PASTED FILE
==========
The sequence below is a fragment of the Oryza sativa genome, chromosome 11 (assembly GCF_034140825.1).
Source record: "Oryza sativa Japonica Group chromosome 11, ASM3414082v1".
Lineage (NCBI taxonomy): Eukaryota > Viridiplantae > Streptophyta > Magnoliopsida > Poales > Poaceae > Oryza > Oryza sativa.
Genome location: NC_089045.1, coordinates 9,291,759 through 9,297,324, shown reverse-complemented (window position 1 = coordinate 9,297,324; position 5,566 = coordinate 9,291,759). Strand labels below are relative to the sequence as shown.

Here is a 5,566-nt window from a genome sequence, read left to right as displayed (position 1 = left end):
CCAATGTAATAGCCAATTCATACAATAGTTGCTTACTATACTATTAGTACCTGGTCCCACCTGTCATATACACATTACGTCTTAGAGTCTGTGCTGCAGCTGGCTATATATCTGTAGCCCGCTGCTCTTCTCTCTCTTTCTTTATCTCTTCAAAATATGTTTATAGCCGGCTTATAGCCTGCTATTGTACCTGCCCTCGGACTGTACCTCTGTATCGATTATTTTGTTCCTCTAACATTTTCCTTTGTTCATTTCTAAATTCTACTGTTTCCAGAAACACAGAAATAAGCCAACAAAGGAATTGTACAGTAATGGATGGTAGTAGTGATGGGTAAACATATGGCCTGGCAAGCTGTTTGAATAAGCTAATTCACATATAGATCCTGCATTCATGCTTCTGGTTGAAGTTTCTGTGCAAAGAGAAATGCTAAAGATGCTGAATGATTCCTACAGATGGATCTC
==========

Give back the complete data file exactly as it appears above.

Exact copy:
The sequence below is a fragment of the Oryza sativa genome, chromosome 11 (assembly GCF_034140825.1).
Source record: "Oryza sativa Japonica Group chromosome 11, ASM3414082v1".
Lineage (NCBI taxonomy): Eukaryota > Viridiplantae > Streptophyta > Magnoliopsida > Poales > Poaceae > Oryza > Oryza sativa.
Genome location: NC_089045.1, coordinates 9,291,759 through 9,297,324, shown reverse-complemented (window position 1 = coordinate 9,297,324; position 5,566 = coordinate 9,291,759). Strand labels below are relative to the sequence as shown.

Here is a 5,566-nt window from a genome sequence, read left to right as displayed (position 1 = left end):
CCAATGTAATAGCCAATTCATACAATAGTTGCTTACTATACTATTAGTACCTGGTCCCACCTGTCATATACACATTACGTCTTAGAGTCTGTGCTGCAGCTGGCTATATATCTGTAGCCCGCTGCTCTTCTCTCTCTTTCTTTATCTCTTCAAAATATGTTTATAGCCGGCTTATAGCCTGCTATTGTACCTGCCCTCGGACTGTACCTCTGTATCGATTATTTTGTTCCTCTAACATTTTCCTTTGTTCATTTCTAAATTCTACTGTTTCCAGAAACACAGAAATAAGCCAACAAAGGAATTGTACAGTAATGGATGGTAGTAGTGATGGGTAAACATATGGCCTGGCAAGCTGTTTGAATAAGCTAATTCACATATAGATCCTGCATTCATGCTTCTGGTTGAAGTTTCTGTGCAAAGAGAAATGCTAAAGATGCTGAATGATTCCTACAGATGGATCTC